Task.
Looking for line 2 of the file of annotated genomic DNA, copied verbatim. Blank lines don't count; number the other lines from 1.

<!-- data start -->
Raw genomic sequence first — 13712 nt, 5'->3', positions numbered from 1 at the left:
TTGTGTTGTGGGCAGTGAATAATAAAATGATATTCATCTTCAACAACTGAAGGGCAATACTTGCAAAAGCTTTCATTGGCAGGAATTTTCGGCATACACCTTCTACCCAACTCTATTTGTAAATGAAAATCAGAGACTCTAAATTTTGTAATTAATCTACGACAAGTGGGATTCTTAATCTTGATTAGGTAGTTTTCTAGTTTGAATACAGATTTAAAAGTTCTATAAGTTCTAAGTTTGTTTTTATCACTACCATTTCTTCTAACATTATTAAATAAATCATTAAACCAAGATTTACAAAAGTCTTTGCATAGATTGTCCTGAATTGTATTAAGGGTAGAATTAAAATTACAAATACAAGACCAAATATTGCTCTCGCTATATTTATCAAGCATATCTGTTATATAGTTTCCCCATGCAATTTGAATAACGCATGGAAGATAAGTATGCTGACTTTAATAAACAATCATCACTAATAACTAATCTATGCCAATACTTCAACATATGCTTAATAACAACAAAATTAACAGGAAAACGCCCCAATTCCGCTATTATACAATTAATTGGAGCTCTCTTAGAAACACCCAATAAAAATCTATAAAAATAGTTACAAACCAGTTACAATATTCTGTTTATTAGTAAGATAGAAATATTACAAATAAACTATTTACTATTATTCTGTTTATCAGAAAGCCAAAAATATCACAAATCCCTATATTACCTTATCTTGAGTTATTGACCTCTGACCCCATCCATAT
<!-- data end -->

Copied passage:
TTGTGTTGTGGGCAGTGAATAATAAAATGATATTCATCTTCAACAACTGAAGGGCAATACTTGCAAAAGCTTTCATTGGCAGGAATTTTCGGCATACACCTTCTACCCAACTCTATTTGTAAATGAAAATCAGAGACTCTAAATTTTGTAATTAATCTACGACAAGTGGGATTCTTAATCTTGATTAGGTAGTTTTCTAGTTTGAATACAGATTTAAAAGTTCTATAAGTTCTAAGTTTGTTTTTATCACTACCATTTCTTCTAACATTATTAAATAAATCATTAAACCAAGATTTACAAAAGTCTTTGCATAGATTGTCCTGAATTGTATTAAGGGTAGAATTAAAATTACAAATACAAGACCAAATATTGCTCTCGCTATATTTATCAAGCATATCTGTTATATAGTTTCCCCATGCAATTTGAATAACGCATGGAAGATAAGTATGCTGACTTTAATAAACAATCATCACTAATAACTAATCTATGCCAATACTTCAACATATGCTTAATAACAACAAAATTAACAGGAAAACGCCCCAATTCCGCTATTATACAATTAATTGGAGCTCTCTTAGAAACACCCAATAAAAATCTATAAAAATAGTTACAAACCAGTTACAATATTCTGTTTATTAGTAAGATAGAAATATTACAAATAAACTATTTACTATTATTCTGTTTATCAGAAAGCCAAAAATATCACAAATCCCTATATTACCTTATCTTGAGTTATTGACCTCTGACCCCATCCATAT